There has been lots of broad criticism of Theresa May’s leadership style in the past few weeks. Unfortunately, very little of it digs into which leadership qualities she lacks:
Any leader is defined by their capabilities and the context in which they act. Some excellent leaders can be derailed by an unfortunate change in circumstances. Equally, some poor leaders are able to fly under the radar through periods of relative stability. Until this week, Theresa May appeared to be the former; now it is almost certain that she is the latter – a limited leader whose personal foibles have been exposed by the collapse of political order…
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A great invention they might be, but excitement won’t buy you a driverless car. As always, the political barriers have been overlooked.
In a time of squeezed living standards where increased government borrowing and privately-funded infrastructure have fallen out of favour, it is likely that revolutionary changes to global infrastructure will be opposed from all quarters. Driverless cars could be run off the road.
But perhaps more importantly, there is a real human dimension to this story, lost behind the giddy squeals of tech nerds:
…driverless cars pose existential questions for several important interest groups. By some accounts, there are 10m Americans employed in industries related to driving…
Consider the introduction of autonomous school buses. It would not be practical to roll out autonomous buses across the board instantly – even in the fastest of revolutions, things can be staggered. So imagine the fear and outrage of those parents whose children go first into the driverless death machine. With nothing less than a well-orchestrated campaign, moments like this could easily spiral out of control, halting the entire process.
It is both frustrating and deeply unsurprising that policy makers have failed to recognise any of these obstacles. But just because Zuckerberg and Musk say it’s cool doesn’t make it good policy.
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For those of you who think Theresa May stands for women: government special advisers are now more likely to be male and earn, on average, more than under David Cameron:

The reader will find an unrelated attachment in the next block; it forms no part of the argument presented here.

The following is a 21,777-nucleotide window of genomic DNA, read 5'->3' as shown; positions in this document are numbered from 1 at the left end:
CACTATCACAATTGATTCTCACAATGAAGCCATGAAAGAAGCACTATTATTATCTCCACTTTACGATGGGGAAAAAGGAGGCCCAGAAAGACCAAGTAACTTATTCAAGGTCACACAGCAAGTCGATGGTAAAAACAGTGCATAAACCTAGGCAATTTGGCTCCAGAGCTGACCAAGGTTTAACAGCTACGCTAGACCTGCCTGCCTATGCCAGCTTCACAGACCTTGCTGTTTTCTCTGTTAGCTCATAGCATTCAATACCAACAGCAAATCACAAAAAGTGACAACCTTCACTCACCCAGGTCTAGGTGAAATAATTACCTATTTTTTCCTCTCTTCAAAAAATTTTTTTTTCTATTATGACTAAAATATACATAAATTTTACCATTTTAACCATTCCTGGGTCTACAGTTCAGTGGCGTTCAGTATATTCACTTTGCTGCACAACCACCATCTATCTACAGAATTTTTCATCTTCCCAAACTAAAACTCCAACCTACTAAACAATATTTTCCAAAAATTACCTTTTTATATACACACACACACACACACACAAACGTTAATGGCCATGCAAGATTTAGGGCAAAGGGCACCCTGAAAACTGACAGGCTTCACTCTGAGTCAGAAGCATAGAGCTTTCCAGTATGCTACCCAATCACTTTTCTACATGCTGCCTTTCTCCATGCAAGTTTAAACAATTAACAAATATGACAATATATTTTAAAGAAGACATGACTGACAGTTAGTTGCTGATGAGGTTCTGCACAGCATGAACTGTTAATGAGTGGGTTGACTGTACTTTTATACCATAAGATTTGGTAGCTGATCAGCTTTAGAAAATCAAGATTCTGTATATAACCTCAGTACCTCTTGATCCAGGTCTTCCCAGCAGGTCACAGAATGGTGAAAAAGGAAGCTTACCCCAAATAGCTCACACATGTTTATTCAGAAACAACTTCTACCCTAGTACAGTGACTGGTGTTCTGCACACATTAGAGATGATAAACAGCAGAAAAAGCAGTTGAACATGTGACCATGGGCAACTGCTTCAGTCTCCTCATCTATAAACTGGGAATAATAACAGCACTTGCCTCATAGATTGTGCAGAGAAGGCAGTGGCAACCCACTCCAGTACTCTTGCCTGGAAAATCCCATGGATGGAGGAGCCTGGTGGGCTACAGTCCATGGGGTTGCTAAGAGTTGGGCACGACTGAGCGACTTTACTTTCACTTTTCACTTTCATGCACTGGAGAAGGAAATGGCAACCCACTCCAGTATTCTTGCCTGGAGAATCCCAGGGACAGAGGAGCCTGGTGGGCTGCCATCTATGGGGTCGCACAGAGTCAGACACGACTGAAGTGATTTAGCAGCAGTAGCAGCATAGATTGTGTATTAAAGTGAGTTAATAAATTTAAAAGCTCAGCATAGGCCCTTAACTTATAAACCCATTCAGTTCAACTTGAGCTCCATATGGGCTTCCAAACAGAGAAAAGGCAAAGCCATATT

The proportion of female special advisers has declined significantly
The number of women employed as special advisers has decreased since Theresa May took office. Between 2010 and 2015, the proportion of female spads hovered around 35-40%, hitting 38% in December 2015. In December 2016, this number had fallen to 28%, the steepest decline since 2010. The decline in female spads is most pronounced in the Prime Minister’s Office. In 2015, 44% of the Prime Minister’s spads were women; in 2016 this fell to 28%.
Finish the article on Institute for Government.
Fast Stream applications rising but representation of the working class remains woefully poor. What is particularly striking is that the representation of non-Oxbridge students, ethnic minorities, disabled people and women has improved markedly since the year 2000. The working classes, it seems, have been forgotten:
Ethnic minorities, non-Oxbridge and working class backgrounds are less likely to be appointed to the Fast Stream.
In terms of the diversity of applicants and appointees:
- Gender: The ratio of men to women has fluctuated around 50:50 since the early 2000s, though women were slightly less likely to be appointed in 2015.
- Disability: Historically, the Fast Stream represents disabilities well – 9.4% of applicants and 9.6% of appointees had a disability in 2015, but the ratio has been declining since 2011 when 4.7% of applicants and 14.7% of appointees were disabled.
- Ethnic minorities: The Fast Stream has work to do. In 2015, 21% of candidates but only 15% of appointments were ethnic minorities.
- University: In 2015, candidates with a degree from Oxford or Cambridge made up 9% of applicants but received 20% of appointments. This has improved since 1998 when 10% of applications and 35% of appointments were Oxbridge.
- Socio-economic background: The Fast Stream performs worst on access for candidates from a lower socio-economic (working class) background: in 2015, only 7% of applicants and 4% of appointees had parents who worked in routine or manual work, compared with 70% and 80% for those whose parents worked in senior managerial, administrative or professional occupations. Following the Bridge Report in February 2016, the government committed to improving socio-economic representation, which led to the introduction of a new situational judgement test in the autumn 2016 application process. It is hoped that poor and ethnic minority applicants will benefit from this.
Finish the article on the Institute for Government